Now Might Be a Good Time to Sell Your Dealership
In the past couple months of analyzing dealerships, I have been surprised by the levels of value for some clients. They were at a time in their lives that it was time to sell no matter what. I was dreading having to tell them that the value of their dealership was down because of the current events. To my surprise, however, as we dug into the financial and operational analysis, we learned that some dealerships are actually performing better than in previous years.
While the current events are causing real hardships, there have been upsides for some dealers. The value of your dealership may have increased this year and put you in a good position to sell if:
Demand has increased and revenues are up: Your business provides something that has seen increased demand this year! Motorcycles and recreational vehicles have seen an increase in demand as travel is restricted and people are looking for socially distanced activities. Automobile demand has increased with stimulus payments and the desires to avoid crowds in public transportation – airports included.
Restricted supply has increased prices and margins: Many manufacturers have not been able to keep factories open, resulting in a decreased supply. Dealers who had an excess of inventory benefitted from increased prices and margins. This can be, of course, a double-edged sword. If inventory runs out, then there are no sales to make. Dealers who have managed to keep inventory in stock, however creatively, have profited from the situation.
Expenses are down: Personnel is typically one of our biggest expenses as dealers. Ironically, many dealerships laid off employees in March and then experienced a resurgence of demand. In some cases, dealers realized they did not need so many employees, while some pared down to core services and others just made it work with a skeleton crew. In all these cases, the lower personnel expenses served to improve net income.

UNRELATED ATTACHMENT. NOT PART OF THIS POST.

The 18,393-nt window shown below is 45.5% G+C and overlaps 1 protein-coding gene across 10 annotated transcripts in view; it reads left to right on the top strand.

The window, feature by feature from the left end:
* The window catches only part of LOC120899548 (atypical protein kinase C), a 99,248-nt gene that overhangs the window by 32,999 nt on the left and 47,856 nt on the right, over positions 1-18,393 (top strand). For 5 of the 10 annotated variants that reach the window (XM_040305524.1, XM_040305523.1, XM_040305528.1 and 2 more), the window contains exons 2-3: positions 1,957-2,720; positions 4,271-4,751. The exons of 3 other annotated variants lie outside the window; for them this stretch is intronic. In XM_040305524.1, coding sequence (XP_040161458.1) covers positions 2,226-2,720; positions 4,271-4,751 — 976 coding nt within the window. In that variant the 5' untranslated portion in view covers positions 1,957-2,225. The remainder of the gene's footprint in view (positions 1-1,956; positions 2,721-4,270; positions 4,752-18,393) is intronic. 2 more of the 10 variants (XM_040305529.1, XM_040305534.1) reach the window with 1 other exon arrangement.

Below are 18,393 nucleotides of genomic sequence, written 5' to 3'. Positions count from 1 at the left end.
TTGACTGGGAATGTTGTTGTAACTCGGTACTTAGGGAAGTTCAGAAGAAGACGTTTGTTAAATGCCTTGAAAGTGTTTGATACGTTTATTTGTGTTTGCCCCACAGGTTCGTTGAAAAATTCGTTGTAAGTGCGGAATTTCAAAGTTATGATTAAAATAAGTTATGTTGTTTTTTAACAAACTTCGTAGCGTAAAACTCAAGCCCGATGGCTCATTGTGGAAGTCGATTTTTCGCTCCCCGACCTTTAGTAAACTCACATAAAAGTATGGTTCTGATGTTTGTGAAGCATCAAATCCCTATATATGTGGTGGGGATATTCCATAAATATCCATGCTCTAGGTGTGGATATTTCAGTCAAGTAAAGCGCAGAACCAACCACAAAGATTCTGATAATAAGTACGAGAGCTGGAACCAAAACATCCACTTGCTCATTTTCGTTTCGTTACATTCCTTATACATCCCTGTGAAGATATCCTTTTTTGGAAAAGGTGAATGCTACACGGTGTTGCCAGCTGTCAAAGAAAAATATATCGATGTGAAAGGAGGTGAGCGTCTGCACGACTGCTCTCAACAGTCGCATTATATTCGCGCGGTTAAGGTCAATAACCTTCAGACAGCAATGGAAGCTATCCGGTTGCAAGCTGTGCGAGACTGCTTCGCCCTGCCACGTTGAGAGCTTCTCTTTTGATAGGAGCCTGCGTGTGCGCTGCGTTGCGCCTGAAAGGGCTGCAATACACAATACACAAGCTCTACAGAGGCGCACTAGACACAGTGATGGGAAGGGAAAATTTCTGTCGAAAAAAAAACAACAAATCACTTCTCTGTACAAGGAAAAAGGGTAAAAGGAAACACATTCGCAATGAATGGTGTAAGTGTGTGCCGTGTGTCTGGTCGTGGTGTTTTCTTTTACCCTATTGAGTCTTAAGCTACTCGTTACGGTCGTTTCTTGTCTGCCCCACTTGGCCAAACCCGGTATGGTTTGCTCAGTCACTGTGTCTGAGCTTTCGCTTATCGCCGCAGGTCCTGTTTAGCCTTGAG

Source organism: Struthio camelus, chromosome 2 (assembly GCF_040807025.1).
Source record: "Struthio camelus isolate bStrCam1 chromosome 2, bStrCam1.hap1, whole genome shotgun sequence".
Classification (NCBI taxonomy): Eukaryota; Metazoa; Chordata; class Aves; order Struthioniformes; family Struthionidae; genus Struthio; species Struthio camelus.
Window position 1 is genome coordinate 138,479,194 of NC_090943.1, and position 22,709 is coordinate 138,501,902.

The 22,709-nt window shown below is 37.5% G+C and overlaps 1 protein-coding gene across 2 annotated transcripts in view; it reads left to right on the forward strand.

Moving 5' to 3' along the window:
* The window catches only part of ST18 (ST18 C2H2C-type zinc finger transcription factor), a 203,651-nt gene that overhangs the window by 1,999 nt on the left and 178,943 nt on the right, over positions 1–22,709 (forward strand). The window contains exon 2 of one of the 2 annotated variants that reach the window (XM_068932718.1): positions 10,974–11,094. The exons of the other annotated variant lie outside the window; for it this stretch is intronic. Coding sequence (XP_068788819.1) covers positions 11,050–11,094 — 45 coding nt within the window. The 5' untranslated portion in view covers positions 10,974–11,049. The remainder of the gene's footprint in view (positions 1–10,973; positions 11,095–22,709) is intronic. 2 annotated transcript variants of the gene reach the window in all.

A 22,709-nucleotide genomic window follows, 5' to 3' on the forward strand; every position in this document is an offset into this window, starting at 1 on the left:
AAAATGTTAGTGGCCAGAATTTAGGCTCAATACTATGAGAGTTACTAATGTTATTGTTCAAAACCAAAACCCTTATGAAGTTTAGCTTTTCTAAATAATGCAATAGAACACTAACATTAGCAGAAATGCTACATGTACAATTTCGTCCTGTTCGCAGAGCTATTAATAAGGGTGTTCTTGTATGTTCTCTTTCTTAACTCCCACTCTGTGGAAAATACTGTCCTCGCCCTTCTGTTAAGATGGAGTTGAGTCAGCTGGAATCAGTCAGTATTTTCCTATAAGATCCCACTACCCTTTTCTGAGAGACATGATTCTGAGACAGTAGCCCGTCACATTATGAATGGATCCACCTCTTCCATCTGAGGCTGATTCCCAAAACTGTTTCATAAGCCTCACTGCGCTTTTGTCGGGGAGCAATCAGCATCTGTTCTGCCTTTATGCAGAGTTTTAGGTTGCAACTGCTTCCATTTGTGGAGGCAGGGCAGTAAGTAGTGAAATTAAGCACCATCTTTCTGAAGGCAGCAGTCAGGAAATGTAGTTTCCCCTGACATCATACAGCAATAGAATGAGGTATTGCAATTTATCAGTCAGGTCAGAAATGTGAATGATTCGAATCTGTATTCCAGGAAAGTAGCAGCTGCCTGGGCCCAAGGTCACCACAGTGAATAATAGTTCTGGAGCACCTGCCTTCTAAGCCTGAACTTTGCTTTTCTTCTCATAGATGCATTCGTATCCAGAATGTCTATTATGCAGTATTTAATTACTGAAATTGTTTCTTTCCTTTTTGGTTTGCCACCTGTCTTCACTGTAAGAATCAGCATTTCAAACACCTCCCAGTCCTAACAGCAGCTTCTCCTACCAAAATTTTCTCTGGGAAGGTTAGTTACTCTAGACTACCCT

Risk is down: Volatility = risk. If your dealership maintained or increased revenues in this volatile year, your stability versus the volatile market shows lower risk. Lower risk means a lower interest rate. All other factors being equal, lower interest rates result in high values.
Interest rates drive consumers to your business: Dealerships provide products that consumers usually finance, therefore, low interest rates increase demand. Automobile and outdoor recreation sales have doubly benefitted from the increased demand due to the situation, as well as an increase in ability to finance large purchases at favorable interest rates.
Competition has decreased: Many dealerships were already at risk coming into 2020. Some have had to foreclose. While this is an unfortunate situation because of the families and livelihoods impacted, the loss of a competitor affects the surrounding competitors. Less competition can make your dealership more attractive to an investor.
Running a dealership is more than having the right product in the right place at the right time. It takes intentional management to bring all the factors together to keep all the dealership departments profitable. As this year has demonstrated, there are external factors that also affect dealerships. The situations listed above may have impacted your sales, margins and profits in positive ways, and may enable you to grow or sell your dealership sooner than you may have thought several months ago!